“Ranger’s Apprentice : The Ruins of Gorlan” – A Fantasy Series That Will Appeal to a Broad Audience

Book Review : Ranger’s Apprentice : The Ruins of Gorlan by John Flanagan

Spoiler Alert!

Morgarath has been exiled to the Mountains of Rain and Night for attempting to usurp the new King Duncan’s power when the old king died. Morgarath has been assembling an army of monsters while in exile.

Choosing Day was fast approaching, when the orphans under the Baron’s care would have the opportunity to be accepted as an apprentice. Will has dreamed of being a knight to follow in his father’s footsteps, who he knows died bravely in the war. Horace, who is large seems to be a natural for Battleschool. Jenny has already developed some skills in the kitchen and it seems she will be able to be apprenticed to the master cook. George, who is naturally gifted with words, seems to inevitably be destined for Scribeschool. Finally, Alyss, has the naturally calm demeanor of a diplomat and will most certainly be taken on by the Lady Pauline.

Will is devastated when he is rejected by the Battleschool master, Sir Rodney, and a mysterious letter has been left with Baron Arald which will decide his future. Even though Will knows it is dangerous, he decides he must know what is in that letter and sneaks into the Baron’s office only to be caught by the Ranger, Halt. Much to Will’s surprise the letter states that Halt is willing to take Will on as his apprentice. Will doesn’t even know what the Rangers really do for the Kingdom, but it remains is only option.

Adult Point of View

Ranger’s Apprentice: The Ruins of Gorlan will feel familiar to anyone who has read fantasy, and is a great book for pre-teens to be introduced to the fantasy genre. Even though this novel is not original in its theme and structure it is well written and very accessible. The descriptions of the world are rich and full, and the characters are engaging. Essentially The Ruins of Gorlan is a coming of age novel for Will as we witness him living through his fears and finding his strengths. The Rangers have battle skills, but they also rely on their wits which is perfect for Will who is small in stature. Will even does foolish things occasionally, and is wholly likeable because he is genuine.

Another reason this is such a great introduction to fantasy is because the book has the conflict of a war and strange monsters, but it is not excessively violent. The language is quite clean and clear lines are drawn between good and evil. The first novel also deals with bullying as Horace is hazed by some of his classmates in Battleschool. The bullying is resolved in a very satisfactory manner. It is wonderful to see the development of a friendship between the boys, Will and Horace, who had been childhood adversaries.

Similar books to Ranger’s Apprentice are Deltora’s Quest by Emily Rodda (for younger readers) and The Sword of Shannara by Terry Brooks (for slightly older readers).  The first book, The Ruins of Gorlan in the Ranger’s Apprentice series will most likely be enjoyed by kids as young as ten up to fifteen (and adults too who want a fun fantasy series). The Ruins of Gorlan can be read as a stand alone novel. Subsequent novels in the Ranger’s Apprentice series are better for teen readers.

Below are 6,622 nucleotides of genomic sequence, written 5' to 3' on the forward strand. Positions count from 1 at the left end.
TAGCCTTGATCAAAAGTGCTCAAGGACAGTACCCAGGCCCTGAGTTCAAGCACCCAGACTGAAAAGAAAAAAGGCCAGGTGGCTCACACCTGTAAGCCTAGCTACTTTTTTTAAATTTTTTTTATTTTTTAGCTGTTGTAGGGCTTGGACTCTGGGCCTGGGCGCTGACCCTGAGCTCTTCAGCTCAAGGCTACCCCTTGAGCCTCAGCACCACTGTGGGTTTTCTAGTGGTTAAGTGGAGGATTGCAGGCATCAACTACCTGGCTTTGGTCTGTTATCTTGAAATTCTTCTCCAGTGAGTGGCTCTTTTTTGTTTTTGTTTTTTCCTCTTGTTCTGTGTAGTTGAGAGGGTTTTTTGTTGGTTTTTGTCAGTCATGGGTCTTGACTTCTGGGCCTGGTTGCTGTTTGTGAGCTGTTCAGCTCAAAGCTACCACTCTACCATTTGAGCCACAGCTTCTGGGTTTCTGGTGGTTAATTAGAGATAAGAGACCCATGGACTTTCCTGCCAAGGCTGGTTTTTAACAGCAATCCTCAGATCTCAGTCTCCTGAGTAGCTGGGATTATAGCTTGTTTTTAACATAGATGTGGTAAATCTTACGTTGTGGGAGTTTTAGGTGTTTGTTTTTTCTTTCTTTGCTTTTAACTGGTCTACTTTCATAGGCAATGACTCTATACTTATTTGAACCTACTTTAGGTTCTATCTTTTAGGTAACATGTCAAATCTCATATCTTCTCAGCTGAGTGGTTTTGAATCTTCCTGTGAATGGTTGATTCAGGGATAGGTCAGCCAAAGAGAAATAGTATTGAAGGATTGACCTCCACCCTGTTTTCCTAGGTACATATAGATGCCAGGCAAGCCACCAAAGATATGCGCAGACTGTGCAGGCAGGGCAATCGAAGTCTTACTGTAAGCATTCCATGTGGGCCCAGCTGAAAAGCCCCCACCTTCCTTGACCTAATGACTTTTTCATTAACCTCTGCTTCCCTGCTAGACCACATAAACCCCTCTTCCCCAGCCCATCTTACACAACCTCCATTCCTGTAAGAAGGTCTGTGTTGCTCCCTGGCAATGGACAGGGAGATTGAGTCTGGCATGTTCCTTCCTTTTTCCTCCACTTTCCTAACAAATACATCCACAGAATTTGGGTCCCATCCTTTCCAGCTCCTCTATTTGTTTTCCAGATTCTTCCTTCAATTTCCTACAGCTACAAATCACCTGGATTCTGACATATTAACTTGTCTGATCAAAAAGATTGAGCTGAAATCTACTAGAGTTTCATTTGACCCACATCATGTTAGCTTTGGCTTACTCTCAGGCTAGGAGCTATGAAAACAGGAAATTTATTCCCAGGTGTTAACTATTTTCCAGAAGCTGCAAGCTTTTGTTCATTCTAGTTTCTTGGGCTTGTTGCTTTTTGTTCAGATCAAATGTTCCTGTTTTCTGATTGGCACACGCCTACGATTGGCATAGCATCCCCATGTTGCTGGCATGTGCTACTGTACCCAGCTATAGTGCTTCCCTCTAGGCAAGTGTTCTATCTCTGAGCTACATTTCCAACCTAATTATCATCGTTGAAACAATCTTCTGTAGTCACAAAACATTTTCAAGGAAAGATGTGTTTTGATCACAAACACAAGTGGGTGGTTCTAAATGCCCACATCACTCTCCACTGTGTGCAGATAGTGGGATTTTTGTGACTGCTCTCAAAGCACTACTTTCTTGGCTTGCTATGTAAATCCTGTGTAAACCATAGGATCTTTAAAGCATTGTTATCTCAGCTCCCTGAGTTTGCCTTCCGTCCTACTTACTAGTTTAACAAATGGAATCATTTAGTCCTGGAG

3.5 out of 5 stars

– the Mother

Book 2 : The Burning Bridge

There is more violence and an implication that the wargals might abuse a young girl if they had the opportunity. It was fun to see Will and Horace working together. I am left wondering how the introduction of a girl will change the relationship of the two boys in the long run. This one is probably better for over the age of 12. This could be series that would be good for a high-low reading situation, high interest and low reading level for older kids who struggle with reading.

Book 3 : The Icebound Land

This book has violence, drug addiction and slavery. There are also girls who are prostitutes, though it is not spelled out directly. Books that deal with drugs can be a good opening for parents to talk to kids about their expectations and help their kids to be prepared (it’s just good to know in advance). The action is split between Horace and Halt in Gallica, while Evanlyn and Will are in Skandia. Parts of this book moved too slowly, and I felt more removed from the action. Appropriate for 12+ years old.

Book 4 : The Battle for Skandia

Evanlyn is kidnapped again, which felt redundant but was a device used to introduce the Temujai (Mongolians). As the series continues and more countries are introduced I wonder if children will become confused. I doubt that many of the kids recognize the correlation between the actual countries and the renamed fictional countries. The climax in this book is a huge strategic battle and many are killed. In ways I would think this book is better for kids over 13 years old.
Book 5 : The Sorcerer of the North

The last two novels had lost the magic element relying more on war tactics and a Medieval setting, however, this novel reintroduces that there are supernatural forces at work in this world. I particularly enjoyed the ingenuity of creating floating images on a screen of mist. This book has a similar amount of violence, there is a scene where a dog had been maliciously injured. The Sorcerer of the North ends on a cliffhanger and you will need the next book immediately. Please note Book 7 fits in prior to this novel if you want to read sequentially by time rather than when they were written.
Book 6 : The Siege of Macindaw